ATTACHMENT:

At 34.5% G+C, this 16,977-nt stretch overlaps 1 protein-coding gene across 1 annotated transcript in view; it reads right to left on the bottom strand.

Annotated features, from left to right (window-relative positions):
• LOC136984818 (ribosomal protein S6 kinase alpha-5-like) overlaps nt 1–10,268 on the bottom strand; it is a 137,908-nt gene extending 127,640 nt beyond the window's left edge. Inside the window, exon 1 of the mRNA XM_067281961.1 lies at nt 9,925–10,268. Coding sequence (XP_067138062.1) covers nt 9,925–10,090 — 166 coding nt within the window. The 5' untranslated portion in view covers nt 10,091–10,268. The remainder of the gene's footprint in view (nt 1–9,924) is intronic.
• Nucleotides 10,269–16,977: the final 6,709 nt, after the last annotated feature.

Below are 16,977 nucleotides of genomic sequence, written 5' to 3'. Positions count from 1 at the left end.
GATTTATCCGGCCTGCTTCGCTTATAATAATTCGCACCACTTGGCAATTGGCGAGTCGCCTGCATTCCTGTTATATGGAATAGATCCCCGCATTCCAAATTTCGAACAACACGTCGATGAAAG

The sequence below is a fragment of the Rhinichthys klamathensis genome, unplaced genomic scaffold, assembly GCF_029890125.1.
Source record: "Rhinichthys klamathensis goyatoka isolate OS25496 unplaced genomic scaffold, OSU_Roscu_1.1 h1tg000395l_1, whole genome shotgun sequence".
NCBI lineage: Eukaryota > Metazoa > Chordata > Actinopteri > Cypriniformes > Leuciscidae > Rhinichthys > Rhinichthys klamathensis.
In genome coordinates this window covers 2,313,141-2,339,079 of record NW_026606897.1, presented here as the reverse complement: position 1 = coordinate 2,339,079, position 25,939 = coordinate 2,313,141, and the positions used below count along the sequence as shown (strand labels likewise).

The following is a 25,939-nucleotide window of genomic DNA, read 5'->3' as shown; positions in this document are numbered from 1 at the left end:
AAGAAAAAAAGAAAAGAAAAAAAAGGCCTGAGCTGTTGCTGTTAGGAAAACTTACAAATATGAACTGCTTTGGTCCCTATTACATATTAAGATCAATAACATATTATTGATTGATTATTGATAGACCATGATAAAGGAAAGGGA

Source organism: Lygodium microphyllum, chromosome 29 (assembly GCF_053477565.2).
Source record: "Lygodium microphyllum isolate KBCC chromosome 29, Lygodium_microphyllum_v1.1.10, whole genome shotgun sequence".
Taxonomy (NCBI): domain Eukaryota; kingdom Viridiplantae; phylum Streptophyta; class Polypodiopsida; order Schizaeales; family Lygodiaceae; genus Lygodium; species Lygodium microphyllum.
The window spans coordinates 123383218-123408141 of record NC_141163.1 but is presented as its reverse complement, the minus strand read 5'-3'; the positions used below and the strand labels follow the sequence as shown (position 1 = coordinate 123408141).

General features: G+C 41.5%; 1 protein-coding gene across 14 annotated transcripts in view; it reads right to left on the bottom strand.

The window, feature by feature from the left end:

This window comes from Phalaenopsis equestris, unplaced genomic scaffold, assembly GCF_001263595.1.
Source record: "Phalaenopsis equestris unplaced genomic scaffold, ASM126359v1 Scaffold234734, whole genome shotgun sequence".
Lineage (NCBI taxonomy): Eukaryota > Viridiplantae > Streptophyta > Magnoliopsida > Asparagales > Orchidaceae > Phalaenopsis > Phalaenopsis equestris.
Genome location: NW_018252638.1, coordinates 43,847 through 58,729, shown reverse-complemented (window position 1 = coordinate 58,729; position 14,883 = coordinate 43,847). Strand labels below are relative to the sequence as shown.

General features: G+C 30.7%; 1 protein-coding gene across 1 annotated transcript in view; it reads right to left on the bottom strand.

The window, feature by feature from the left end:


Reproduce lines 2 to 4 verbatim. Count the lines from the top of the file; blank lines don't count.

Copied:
Annotated features, from left to right (window-relative positions):
• LOC136984818 (ribosomal protein S6 kinase alpha-5-like) overlaps nt 1–10,268 on the bottom strand; it is a 137,908-nt gene extending 127,640 nt beyond the window's left edge. Inside the window, exon 1 of the mRNA XM_067281961.1 lies at nt 9,925–10,268. Coding sequence (XP_067138062.1) covers nt 9,925–10,090 — 166 coding nt within the window. The 5' untranslated portion in view covers nt 10,091–10,268. The remainder of the gene's footprint in view (nt 1–9,924) is intronic.
• Nucleotides 10,269–16,977: the final 6,709 nt, after the last annotated feature.